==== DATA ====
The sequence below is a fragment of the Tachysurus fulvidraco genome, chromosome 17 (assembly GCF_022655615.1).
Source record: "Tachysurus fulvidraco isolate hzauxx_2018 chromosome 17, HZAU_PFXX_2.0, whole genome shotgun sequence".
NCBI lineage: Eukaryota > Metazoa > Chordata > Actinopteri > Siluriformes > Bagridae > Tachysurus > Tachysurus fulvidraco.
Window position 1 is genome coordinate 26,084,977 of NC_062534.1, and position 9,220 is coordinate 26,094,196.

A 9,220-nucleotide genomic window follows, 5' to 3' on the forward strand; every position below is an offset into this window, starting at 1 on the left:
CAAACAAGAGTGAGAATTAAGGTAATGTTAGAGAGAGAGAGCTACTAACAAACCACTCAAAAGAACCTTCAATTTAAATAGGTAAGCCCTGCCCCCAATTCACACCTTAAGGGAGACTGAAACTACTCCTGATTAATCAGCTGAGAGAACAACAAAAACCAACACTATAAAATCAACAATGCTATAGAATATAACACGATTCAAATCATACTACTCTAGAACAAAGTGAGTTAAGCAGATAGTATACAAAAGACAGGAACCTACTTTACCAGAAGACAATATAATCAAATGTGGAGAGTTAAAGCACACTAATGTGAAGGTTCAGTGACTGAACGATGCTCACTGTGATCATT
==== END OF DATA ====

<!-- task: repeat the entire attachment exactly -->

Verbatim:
The sequence below is a fragment of the Tachysurus fulvidraco genome, chromosome 17 (assembly GCF_022655615.1).
Source record: "Tachysurus fulvidraco isolate hzauxx_2018 chromosome 17, HZAU_PFXX_2.0, whole genome shotgun sequence".
NCBI lineage: Eukaryota > Metazoa > Chordata > Actinopteri > Siluriformes > Bagridae > Tachysurus > Tachysurus fulvidraco.
Window position 1 is genome coordinate 26,084,977 of NC_062534.1, and position 9,220 is coordinate 26,094,196.

A 9,220-nucleotide genomic window follows, 5' to 3' on the forward strand; every position below is an offset into this window, starting at 1 on the left:
CAAACAAGAGTGAGAATTAAGGTAATGTTAGAGAGAGAGAGCTACTAACAAACCACTCAAAAGAACCTTCAATTTAAATAGGTAAGCCCTGCCCCCAATTCACACCTTAAGGGAGACTGAAACTACTCCTGATTAATCAGCTGAGAGAACAACAAAAACCAACACTATAAAATCAACAATGCTATAGAATATAACACGATTCAAATCATACTACTCTAGAACAAAGTGAGTTAAGCAGATAGTATACAAAAGACAGGAACCTACTTTACCAGAAGACAATATAATCAAATGTGGAGAGTTAAAGCACACTAATGTGAAGGTTCAGTGACTGAACGATGCTCACTGTGATCATT